Anyone with internet access can add a report to the VAERS list of reports. The public access link to it expressly warns against unwarranted conclusions based on VAERS material because the list only provides a tally of unverified notes about any health event people experience after they are vaccinated.
The list itself cannot be used to prove or quantify, since all it shows is a chronological correlation, not the causal link that would be more difficult to establish. It's the equivalent of a police precinct's running "blotter" reports that may serve as a starting point for police work, not an endpoint.
VAERS website warnings include:
When evaluating data from VAERS, it is important to note that for any reported event, no cause-and-effect relationship has been established. Reports of all possible associations between vaccines and adverse events (possible side effects) are filed in VAERS. Therefore, VAERS collects data on any adverse event following vaccination, be it coincidental or truly caused by a vaccine. The report of an adverse event to VAERS is not documentation that a vaccine caused the event.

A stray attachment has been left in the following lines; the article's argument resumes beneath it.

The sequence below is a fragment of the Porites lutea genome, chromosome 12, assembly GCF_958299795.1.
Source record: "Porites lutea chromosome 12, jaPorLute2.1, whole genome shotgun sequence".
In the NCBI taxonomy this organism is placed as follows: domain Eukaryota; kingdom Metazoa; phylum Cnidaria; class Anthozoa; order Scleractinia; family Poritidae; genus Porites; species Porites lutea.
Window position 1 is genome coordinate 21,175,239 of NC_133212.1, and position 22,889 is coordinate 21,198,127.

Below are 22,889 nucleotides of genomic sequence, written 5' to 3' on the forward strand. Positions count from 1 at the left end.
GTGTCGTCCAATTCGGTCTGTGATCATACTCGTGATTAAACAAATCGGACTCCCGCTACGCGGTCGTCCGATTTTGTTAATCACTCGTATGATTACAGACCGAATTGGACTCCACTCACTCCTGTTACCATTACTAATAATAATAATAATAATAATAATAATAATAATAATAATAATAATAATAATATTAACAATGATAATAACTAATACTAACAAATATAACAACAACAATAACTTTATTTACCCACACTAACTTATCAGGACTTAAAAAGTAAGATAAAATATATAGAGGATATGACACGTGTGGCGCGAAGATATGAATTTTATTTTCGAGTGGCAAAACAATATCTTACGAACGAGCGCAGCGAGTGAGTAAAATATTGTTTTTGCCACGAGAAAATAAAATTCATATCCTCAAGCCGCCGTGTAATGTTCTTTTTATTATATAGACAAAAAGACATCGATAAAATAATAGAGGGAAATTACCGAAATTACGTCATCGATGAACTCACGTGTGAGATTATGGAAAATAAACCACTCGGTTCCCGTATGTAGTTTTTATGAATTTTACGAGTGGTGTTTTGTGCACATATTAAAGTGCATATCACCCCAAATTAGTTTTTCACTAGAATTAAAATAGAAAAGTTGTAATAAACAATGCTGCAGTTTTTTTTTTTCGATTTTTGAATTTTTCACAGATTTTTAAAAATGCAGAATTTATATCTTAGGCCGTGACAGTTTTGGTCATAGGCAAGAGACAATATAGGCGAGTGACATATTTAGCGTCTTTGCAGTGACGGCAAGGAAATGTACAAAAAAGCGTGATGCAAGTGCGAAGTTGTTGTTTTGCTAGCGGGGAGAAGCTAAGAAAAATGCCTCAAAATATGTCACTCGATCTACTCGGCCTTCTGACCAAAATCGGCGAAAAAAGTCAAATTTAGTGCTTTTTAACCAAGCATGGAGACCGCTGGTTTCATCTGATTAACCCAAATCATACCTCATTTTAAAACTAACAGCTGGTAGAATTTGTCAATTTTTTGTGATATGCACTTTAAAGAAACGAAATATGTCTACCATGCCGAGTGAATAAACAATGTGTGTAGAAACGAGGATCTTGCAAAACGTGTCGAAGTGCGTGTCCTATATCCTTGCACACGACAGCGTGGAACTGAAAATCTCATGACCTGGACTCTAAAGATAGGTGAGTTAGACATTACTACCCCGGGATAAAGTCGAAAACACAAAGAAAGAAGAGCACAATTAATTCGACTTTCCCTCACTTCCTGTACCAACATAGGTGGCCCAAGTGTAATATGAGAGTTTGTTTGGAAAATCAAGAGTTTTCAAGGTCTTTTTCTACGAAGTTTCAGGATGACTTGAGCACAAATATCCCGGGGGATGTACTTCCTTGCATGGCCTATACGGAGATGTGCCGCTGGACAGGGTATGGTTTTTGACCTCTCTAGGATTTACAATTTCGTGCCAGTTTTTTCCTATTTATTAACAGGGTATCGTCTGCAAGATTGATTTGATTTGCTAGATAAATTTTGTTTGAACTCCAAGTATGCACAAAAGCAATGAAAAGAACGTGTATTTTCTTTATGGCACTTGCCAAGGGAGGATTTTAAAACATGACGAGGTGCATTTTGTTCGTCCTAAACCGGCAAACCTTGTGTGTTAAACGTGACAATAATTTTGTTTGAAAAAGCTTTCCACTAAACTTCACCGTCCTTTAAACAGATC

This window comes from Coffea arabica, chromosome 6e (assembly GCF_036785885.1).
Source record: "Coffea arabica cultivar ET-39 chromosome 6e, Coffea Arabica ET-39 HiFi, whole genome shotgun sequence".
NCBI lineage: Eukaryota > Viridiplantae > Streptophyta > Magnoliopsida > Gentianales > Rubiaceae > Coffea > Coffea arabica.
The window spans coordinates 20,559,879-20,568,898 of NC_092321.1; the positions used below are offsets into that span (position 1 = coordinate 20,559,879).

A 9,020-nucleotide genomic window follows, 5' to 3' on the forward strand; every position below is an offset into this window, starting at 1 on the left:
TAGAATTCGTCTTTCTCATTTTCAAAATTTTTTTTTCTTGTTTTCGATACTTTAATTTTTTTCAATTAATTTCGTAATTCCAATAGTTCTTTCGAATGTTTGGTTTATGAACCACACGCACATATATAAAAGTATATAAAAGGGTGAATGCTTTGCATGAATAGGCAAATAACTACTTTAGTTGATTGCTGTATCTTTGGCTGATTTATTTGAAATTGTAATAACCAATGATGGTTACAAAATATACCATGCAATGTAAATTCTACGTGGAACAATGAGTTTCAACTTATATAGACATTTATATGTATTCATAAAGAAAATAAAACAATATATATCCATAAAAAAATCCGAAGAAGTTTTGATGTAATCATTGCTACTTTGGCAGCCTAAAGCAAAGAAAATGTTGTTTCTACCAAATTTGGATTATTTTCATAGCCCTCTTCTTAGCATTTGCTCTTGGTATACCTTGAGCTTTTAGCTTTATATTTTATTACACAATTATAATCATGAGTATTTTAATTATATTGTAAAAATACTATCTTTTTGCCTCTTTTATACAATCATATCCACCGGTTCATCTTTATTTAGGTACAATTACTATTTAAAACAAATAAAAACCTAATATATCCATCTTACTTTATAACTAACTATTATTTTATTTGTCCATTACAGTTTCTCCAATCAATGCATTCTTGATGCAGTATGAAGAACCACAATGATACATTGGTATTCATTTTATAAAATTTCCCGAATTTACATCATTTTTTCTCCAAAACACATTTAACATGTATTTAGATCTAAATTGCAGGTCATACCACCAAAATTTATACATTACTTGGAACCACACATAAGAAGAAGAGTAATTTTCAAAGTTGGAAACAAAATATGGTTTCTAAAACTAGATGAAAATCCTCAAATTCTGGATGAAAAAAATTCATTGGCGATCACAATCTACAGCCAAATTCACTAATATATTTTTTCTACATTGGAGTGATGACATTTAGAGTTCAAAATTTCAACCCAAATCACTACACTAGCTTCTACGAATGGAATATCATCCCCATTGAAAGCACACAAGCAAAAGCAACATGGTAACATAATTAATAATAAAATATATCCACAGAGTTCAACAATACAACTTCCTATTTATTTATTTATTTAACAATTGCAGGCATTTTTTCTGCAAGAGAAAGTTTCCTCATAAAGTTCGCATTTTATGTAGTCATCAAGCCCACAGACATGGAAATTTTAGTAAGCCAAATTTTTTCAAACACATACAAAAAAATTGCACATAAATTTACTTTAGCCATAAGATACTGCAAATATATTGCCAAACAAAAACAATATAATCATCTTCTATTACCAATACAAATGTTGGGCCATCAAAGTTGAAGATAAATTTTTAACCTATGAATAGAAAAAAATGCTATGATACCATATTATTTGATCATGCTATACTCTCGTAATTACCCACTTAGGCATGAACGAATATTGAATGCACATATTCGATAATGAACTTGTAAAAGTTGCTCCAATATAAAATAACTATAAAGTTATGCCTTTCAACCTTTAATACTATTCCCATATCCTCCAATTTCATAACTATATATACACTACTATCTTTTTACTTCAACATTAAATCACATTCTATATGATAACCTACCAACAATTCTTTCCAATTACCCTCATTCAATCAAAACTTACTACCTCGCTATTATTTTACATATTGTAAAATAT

Vaccination deaths rare
The FDA continued in its email, saying COVID shots are safe:
Reports of death after COVID-19 vaccination are rare. As reported on CDC's website, More than 592 million doses of COVID-19 vaccines were administered in the United States from December 14, 2020, through June 21, 2022. During this time, VAERS received 15,193 preliminary reports of death (0.0026%) among people who received a COVID-19 vaccine. CDC and FDA clinicians review reports of death to VAERS including death certificates, autopsy, and medical records.
To put into perspective the approximate number of doses of vaccine administered during a specific time frame after authorization of COVID-19 vaccines we suggest that you reference CDC's data at https://covid.cdc.gov/covid-data-tracker/#vaccinations_vacc-total-admin-rate-total. CDC clinicians review reports of death to VAERS including death certificates, autopsy, and medical records.
FDA continues to find the three authorized and approved COVID-19 vaccinations meet the agency's rigorous standards for safety, effectiveness, and manufacturing quality. These vaccines have proven to be an important tool for fighting the COVID-19 pandemic.
2022-09-13T03:23:56Z 2022-09-13T03:23:56ZCorrects publish date of the article in the second paragraph.
2022-09-12T22:53:58Z 2022-09-12T22:53:58ZEdits throughout, including data and details from the peer-reviewed article "Serious adverse events of special interest following mRNA COVID-19 vaccination in randomized trials in adults" and additional expert analysis.
2022-07-01T23:06:57Z 2022-07-01T23:06:57ZThis story was updated to clarify a description of the Adverse Events of Special Interest data.